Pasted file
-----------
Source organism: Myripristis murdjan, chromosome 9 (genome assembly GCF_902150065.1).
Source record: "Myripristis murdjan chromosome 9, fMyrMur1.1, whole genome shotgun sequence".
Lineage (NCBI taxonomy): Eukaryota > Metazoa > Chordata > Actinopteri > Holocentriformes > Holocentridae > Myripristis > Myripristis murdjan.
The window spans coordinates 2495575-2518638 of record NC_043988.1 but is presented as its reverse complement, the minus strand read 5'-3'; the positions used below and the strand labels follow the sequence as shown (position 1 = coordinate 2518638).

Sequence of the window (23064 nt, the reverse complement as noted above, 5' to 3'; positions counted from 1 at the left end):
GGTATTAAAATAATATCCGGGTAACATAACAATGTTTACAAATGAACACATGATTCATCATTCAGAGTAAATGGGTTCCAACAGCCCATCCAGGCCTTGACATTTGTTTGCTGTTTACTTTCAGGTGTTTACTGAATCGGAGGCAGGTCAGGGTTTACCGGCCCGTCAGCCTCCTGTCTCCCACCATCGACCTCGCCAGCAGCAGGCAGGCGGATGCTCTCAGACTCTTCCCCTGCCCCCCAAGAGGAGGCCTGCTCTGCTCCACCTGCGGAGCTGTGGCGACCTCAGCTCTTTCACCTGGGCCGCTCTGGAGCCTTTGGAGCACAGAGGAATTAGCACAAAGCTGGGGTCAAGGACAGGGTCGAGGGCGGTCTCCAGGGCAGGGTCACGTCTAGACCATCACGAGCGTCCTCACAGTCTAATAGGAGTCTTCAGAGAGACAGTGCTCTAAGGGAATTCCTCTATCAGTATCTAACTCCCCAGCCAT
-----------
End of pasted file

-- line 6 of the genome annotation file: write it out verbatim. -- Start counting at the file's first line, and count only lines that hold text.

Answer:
GGTATTAAAATAATATCCGGGTAACATAACAATGTTTACAAATGAACACATGATTCATCATTCAGAGTAAATGGGTTCCAACAGCCCATCCAGGCCTTGACATTTGTTTGCTGTTTACTTTCAGGTGTTTACTGAATCGGAGGCAGGTCAGGGTTTACCGGCCCGTCAGCCTCCTGTCTCCCACCATCGACCTCGCCAGCAGCAGGCAGGCGGATGCTCTCAGACTCTTCCCCTGCCCCCCAAGAGGAGGCCTGCTCTGCTCCACCTGCGGAGCTGTGGCGACCTCAGCTCTTTCACCTGGGCCGCTCTGGAGCCTTTGGAGCACAGAGGAATTAGCACAAAGCTGGGGTCAAGGACAGGGTCGAGGGCGGTCTCCAGGGCAGGGTCACGTCTAGACCATCACGAGCGTCCTCACAGTCTAATAGGAGTCTTCAGAGAGACAGTGCTCTAAGGGAATTCCTCTATCAGTATCTAACTCCCCAGCCAT